Board: 3 Arkansas Clinics Violated Abortion Wait-Period Law

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LITTLE ROCK, Ark. (AP) — The Arkansas Board of Health has determined that three clinics violated a state law barring them from charging a patient seeking an abortion for related services during the wait period before the procedure.

The board upheld the state Department of Health’s findings in March following inspections of Little Rock Family Planning Services and the Planned Parenthood clinics in Little Rock and Fayetteville, the Arkansas Democrat-Gazette reported. The board found that the clinics violated a 2015 law that prohibits physicians, facilities, employees or volunteers from charging women for abortion-related services during the 48-hour “reflection period” before the procedure.

The board didn’t impose fines, but the finding enforces a restriction that clinics have said causes them to lose thousands of dollars.

Before the start of the waiting period, the law requires doctors to explain to a patient the potential risk of an abortion, estimate the gestational age of the fetus and describe the “probable anatomical and physiological characteristics of the unborn child.”

But many women never return after initial visits and don’t end up paying their bills, said Bettina Brownstein, the clinics’ attorney.

“No medical professional in the history of this state has been required to provide mandated medical services for free, and that’s what (state health officials are) doing,” Brownstein said.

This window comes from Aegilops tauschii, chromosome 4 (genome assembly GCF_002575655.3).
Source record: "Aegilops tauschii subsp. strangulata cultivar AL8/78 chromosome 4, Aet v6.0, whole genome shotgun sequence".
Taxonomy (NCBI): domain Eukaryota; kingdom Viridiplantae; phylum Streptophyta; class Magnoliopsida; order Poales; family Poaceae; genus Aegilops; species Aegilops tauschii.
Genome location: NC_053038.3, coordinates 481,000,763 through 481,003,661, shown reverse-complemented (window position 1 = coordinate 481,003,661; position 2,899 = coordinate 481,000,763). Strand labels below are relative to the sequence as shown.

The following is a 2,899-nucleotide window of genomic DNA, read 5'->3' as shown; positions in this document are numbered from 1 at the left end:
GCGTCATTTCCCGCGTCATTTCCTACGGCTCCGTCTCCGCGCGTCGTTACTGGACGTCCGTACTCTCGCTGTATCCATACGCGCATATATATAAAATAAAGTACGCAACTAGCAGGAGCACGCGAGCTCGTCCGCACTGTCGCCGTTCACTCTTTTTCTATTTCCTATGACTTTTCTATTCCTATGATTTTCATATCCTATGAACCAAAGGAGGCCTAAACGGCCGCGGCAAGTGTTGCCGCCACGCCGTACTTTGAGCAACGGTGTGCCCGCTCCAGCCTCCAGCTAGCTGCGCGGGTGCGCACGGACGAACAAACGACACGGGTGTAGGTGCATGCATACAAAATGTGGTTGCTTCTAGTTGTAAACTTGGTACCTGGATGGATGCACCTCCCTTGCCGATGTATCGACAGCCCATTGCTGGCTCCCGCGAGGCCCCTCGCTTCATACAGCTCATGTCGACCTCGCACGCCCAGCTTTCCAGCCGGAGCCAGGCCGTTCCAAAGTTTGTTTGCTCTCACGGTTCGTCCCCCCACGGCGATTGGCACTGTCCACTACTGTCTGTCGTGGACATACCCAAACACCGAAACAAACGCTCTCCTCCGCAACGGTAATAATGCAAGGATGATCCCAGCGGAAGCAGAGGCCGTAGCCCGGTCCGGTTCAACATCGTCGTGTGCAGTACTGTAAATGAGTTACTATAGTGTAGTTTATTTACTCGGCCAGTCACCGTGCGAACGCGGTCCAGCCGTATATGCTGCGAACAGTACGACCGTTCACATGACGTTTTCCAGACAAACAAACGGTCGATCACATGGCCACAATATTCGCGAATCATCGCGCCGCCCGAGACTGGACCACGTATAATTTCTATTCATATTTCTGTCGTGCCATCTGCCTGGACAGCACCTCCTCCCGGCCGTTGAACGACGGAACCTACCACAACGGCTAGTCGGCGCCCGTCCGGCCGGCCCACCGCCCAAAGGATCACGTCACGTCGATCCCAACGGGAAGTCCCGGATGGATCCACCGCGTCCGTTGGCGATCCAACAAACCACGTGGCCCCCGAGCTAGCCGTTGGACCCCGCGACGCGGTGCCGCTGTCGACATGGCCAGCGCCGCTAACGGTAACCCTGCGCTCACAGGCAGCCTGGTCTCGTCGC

The Planned Parenthood clinics lost about $10,960 in revenue between Feb. 1, 2017 and March 22, 2018, from women who had ultrasounds during initial visits but didn’t return for abortions or pay their bills, according to Nathan Johnson, the clinics’ chief financial officer.

At Little Rock Family Planning, just 10 out of 108 patients who had ultrasounds during initial visits, but didn’t return for abortions, had paid their bills as of August, said Lori Williams, the clinic’s director. About $19,600 worth of bills remained unpaid, Williams said.

Republican Rep. Robin Lundstrum, of Elm Springs, said in a letter to the health board that the restriction on collecting money is intended to “ensure no woman feels obligated to have an abortion even if she determines abortion may not be the best choice for her.”

But Brownstein said the restriction puts patients’ privacy at risk because clinics are forced to mail bills to patients.

Brownstein plans to appeal the board’s findings to the Pulaski County Circuit Court.